Who says young people have short attention spa – ooh, a bird!!

Any good insect-themed bowl requires time, concentration and commitment.

There is a general assumption these days that ‘the youth’ have lost their ability to concentrate on any one thing for more than fifteen seconds thanks to the scourge of the Internet and television and the general overwhelming bombardment of stimuli with which our premature consciousnesses are forced to deal with on a daily basis. This is a rather insulting theory and goes alongside the ‘exams are getting easier’ and ‘children are getting oversexualised’ arguments which help to perpetuate a grumbling bitterness towards the Yoof of Today which we all thoroughly resent, thank you very much. But more than being insulting, this is a destructive theory as it has led to a very uncomfortable new set of theories and reasoning applying to teaching and communicating with younger generations. It is assumed that since our attention spans are so fleeting and our demand for stimulus so ravenous, we need interactivity, movement and fast-pacing when it comes to our learning and our entertainment. We are forced to endure lessons where resentful teachers make us play terrible ‘educational’ computer games where you walk through a human gut or conduct your own poorly-animated archaeological dig, we must write our homeworks in the form of kitsch Powerpoint presentations which somehow count as more stimulating than any other thing in the world because they are capable of making a bullet point zing across the screen with a noise like an old-fashioned camera taking a photograph in an empty tin can underwater. Because it involves movement and colours and sound effects suddenly a boring subject is supposed to be transformed into a whirlwind of intellectual intrigue, a source of knowledge so absorbing you lap it up like a greedy, greedy kitten.


Of course, interactivity in learning is very important; you will learn far more in doing something yourself than when you simply have someone read it to you in a drab monotone. Chemistry is a subject only made bearable by the fact that you work through the theories involved by doing your own experiments and making your own conclusions which can then be applied to the abstract content. However, this works well as an idea because there is a clear purpose to experimenting and it has a sense of being real-world valuable as opposed to some gimmick. And let us not fully dismiss gimmicks in themselves when they have valuable mnemonic use; a bunch of bored sixth-formers are much more likely to remember the theory of electron shells when they are made to whirl around the room (hopefully screaming ‘wheeeeee’), no matter how simultaneously humiliating they may find it.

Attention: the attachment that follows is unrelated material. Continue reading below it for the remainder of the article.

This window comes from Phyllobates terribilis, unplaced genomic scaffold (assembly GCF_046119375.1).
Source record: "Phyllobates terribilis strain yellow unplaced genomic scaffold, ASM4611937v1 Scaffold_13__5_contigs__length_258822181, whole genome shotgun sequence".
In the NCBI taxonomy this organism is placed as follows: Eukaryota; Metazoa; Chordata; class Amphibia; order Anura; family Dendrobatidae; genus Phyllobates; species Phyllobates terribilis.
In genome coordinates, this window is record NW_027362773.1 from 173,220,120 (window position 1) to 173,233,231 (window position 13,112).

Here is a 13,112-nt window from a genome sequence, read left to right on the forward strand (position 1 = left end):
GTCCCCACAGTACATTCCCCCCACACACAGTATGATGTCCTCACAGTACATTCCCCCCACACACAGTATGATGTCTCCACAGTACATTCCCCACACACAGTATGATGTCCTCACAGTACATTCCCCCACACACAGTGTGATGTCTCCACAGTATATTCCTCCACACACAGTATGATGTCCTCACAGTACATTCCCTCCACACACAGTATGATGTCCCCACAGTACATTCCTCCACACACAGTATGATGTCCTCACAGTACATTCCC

But there is also a lot to be said for young people’s capacity simply to be interested. Give us a dry subject and of course it will take goons dressed up as the Vikings dancing around a psychedelic cartoon oyster to make us pay attention. Find me any middle-aged person who doesn’t react exactly the same way. But give us a reason to be interested and we will engage ourselves, or at least try; it is hard to deny that we all remember and learnt best from the teachers who found their own subjects interesting and vital and did little more than inject their own enthusiasm and interest into their teaching to make it work. When our wonderful German teacher taught us about the Wall, she told us about her own experiences and gave us an idea of the collective German feeling at the time and without having to do anything more than tell us the story of what happened we were hanging on her every word.


Still, it is not the ‘youth’ that really concern me when it comes to this question. The people that are really at risk from the ridiculousness of these assumptions are the really little ones, the ones that are still coming to terms with the complexities of putting on trousers. Every time you make an assumption about a certain group, you risk perpetuating that assumption or even causing it to become true in the first place. Yes, little kids have short attention spans, but children have always had short attention spans to a certain extent, even back in the days when people like to believe they sat for hours at a grassy riverbank fishing with a length of their mother’s sewing cotton. No, kids have always been stimulus-hungry piranhas, devouring one activity for a couple of minutes before swarming over to another or simply staring with a menacing underbite out of the empty preyless waters. Give them something that they can truly be interested or engaged in, however, and it is a doddle keeping their attention; there have been times when I have managed to avert complete meltdown with kids of friends or family simply by teaching them how to make origami water balloons and letting them quietly be fascinated for a good half hour.